Keeping the focus will be tough

It's often forgot about that Nebraska and Penn State will square off on Saturday. Big Ten coaches across the league say PSU players most keep focus in these tough times.

Michigan State and Minnesota have coped with their head coaches' health scares the last two years, and Ohio State has had to deal with the fallout of NCAA rules violations.

Those situations are far different than the distraction 12th-ranked Penn State faces this week as it prepares for a home game against No. 19 Nebraska. Penn State and its veteran coach, Joe Paterno, are under fire after allegations of sex abuse involving children by former defensive coordinator Jerry Sandusky.

The athletic director and a school vice president already have lost their jobs, and there are calls for the removal of Paterno and the school president.

With all the discord, the players are being asked to continue with a season that, on the field, has exceeded expectations. If Penn State wins out, they go to the Rose Bowl.

"Usually you go one way or the other under adverse situations," Michigan State coach Mark Dantonio said Tuesday. "You're either going to thrive in it and fight back or you're going to let it take you over."

Dantonio and his counterparts on the Big Ten's weekly teleconference with reporters steered clear of commenting on the specifics of the Penn State situation. Several coaches expressed support for Paterno, who did not participate in the call.

Potential distractions are always a concern as teams prepare for games. Players get hurt, get arrested, decide to transfer. Sometimes there are tragedies, too; a year ago, Notre Dame student videographer Declan Sullivan was killed in an accident when the scissor lift he was on toppled over during practice.

Dantonio suffered a mild heart attack after a dramatic win over Notre Dame last year, and his Spartans went on to win a share of the Big Ten championship. Minnesota coach Jerry Kill has missed time this season because of seizures, and the Gophers have struggled, though not necessarily because of his absences.

Coaches said a team in turmoil must close ranks.

"If you've got great assistants and they have great relationships with their players, that's the first step," Dantonio said. "If that's happening, they're able to calm the storm."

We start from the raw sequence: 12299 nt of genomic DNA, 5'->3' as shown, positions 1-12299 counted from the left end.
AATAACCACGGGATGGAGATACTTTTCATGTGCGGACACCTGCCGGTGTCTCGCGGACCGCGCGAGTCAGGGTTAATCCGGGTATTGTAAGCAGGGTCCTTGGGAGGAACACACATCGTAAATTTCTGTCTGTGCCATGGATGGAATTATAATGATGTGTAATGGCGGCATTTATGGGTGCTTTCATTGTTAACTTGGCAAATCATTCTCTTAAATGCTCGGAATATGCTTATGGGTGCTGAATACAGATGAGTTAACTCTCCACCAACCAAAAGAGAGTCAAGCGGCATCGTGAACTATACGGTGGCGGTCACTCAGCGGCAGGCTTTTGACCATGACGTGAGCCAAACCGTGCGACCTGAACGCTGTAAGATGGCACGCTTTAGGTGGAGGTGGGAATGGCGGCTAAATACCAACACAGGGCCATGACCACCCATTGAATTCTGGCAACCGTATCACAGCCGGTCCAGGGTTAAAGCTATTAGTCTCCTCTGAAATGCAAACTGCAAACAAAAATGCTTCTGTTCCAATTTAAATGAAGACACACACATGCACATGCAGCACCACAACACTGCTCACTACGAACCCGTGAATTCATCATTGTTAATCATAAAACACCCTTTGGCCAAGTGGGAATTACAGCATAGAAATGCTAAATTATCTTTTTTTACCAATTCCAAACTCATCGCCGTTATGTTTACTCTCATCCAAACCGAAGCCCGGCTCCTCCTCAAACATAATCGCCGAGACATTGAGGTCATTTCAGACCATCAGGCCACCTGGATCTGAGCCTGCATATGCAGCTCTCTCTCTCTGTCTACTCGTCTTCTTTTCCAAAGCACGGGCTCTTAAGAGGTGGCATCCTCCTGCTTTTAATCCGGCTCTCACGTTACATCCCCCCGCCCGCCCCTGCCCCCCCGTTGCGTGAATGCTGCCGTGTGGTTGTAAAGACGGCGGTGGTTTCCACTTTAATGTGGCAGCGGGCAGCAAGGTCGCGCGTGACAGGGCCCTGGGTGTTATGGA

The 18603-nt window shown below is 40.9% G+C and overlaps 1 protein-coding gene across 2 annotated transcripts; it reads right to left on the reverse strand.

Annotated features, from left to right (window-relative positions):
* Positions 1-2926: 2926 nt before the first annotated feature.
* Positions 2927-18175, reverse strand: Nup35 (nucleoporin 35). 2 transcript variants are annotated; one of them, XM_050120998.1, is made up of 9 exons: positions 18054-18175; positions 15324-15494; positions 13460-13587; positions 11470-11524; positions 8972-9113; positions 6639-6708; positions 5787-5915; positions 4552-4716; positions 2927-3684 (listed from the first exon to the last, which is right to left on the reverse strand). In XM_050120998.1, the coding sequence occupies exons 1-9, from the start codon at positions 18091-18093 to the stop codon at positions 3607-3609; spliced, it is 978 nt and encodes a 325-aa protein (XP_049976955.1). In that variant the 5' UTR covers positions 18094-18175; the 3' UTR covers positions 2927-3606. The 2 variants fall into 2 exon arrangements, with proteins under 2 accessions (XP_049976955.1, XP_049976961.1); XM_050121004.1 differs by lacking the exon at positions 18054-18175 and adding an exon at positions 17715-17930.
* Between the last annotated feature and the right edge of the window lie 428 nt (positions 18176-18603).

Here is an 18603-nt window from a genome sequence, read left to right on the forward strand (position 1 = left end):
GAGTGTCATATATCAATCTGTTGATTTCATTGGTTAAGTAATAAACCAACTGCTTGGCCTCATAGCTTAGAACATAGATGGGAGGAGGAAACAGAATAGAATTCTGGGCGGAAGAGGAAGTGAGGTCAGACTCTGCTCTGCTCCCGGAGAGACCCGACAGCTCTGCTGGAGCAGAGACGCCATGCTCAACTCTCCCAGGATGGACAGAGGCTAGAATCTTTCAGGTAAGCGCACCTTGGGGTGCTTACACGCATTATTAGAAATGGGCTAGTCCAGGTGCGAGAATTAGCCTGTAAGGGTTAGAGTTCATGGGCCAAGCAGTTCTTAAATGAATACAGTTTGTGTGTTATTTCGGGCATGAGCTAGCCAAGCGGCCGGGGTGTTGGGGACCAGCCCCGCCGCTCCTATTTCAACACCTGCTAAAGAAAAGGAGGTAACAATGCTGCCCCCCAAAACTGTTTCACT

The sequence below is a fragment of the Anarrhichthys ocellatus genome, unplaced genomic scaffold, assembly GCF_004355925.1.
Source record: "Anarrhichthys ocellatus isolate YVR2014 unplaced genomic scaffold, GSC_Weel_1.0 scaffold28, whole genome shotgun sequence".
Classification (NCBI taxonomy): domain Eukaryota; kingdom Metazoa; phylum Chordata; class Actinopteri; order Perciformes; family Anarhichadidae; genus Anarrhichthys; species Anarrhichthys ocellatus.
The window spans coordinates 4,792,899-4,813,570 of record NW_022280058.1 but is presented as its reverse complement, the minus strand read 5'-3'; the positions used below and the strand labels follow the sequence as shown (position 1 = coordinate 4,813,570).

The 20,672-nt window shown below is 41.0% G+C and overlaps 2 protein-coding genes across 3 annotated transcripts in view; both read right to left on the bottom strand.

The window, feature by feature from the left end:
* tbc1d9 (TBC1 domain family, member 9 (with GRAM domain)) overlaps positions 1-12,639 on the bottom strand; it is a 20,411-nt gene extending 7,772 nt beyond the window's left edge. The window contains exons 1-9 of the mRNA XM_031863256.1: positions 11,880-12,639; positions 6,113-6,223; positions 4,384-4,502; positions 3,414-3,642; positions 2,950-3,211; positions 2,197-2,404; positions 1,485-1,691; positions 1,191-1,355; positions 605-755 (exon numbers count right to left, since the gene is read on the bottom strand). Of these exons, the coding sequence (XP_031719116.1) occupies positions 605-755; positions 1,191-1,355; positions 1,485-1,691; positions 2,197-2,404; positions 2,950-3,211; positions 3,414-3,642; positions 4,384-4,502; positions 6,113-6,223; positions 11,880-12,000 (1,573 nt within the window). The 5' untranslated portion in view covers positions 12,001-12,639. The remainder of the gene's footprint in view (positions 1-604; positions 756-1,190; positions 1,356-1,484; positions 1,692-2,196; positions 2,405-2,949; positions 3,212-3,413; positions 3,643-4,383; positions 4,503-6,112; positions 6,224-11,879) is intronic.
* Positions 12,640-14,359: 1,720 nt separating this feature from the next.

Dantonio said it also is important to stick to routine and not change the way any aspect of the program is run during the crisis. Kill said it's important for players to tune out what is said outside the program.

"The media and everybody gets involved with that," he said. "Inside closed doors you just go to work." Winning consistently has been a challenge week to week for everybody in the Big Ten, other than Penn State.

The Nittany Lions (8-1, 5-0 Big Ten) go into the Nebraska game with a two-game lead over Wisconsin and Ohio State in the Leaders Division. Michigan State (7-2, 4-1) is in control of the Legends Division, but Nebraska (7-2, 3-2), Iowa (6-3, 3-2) and Michigan (7-2, 3-2) are close behind.

The Hawkeyes, all but written off in the division after they lost to Minnesota two weeks ago, can make it to the first conference championship game if they win out.

"At the end of the day, there's so much talk about divisional play and conference races and all that stuff," Iowa coach Kirk Ferentz said. "The one thing that hasn't changed: the more you win, the better of you are; the more you lose, the worse off you are."

For Penn State to keep winning amid the uproar in State College, Pa., will be no small accomplishment. Northwestern coach Pat Fitzgerald said PSU players must lean on each other.

"Most coaches talk about understanding we're a football family and what happens in our family or to our family should stay within our family, as far as helping people through things and rallying around each other," Fitzgerald said. "There are those old `coachisms' out there about what won't kill you makes you stronger."


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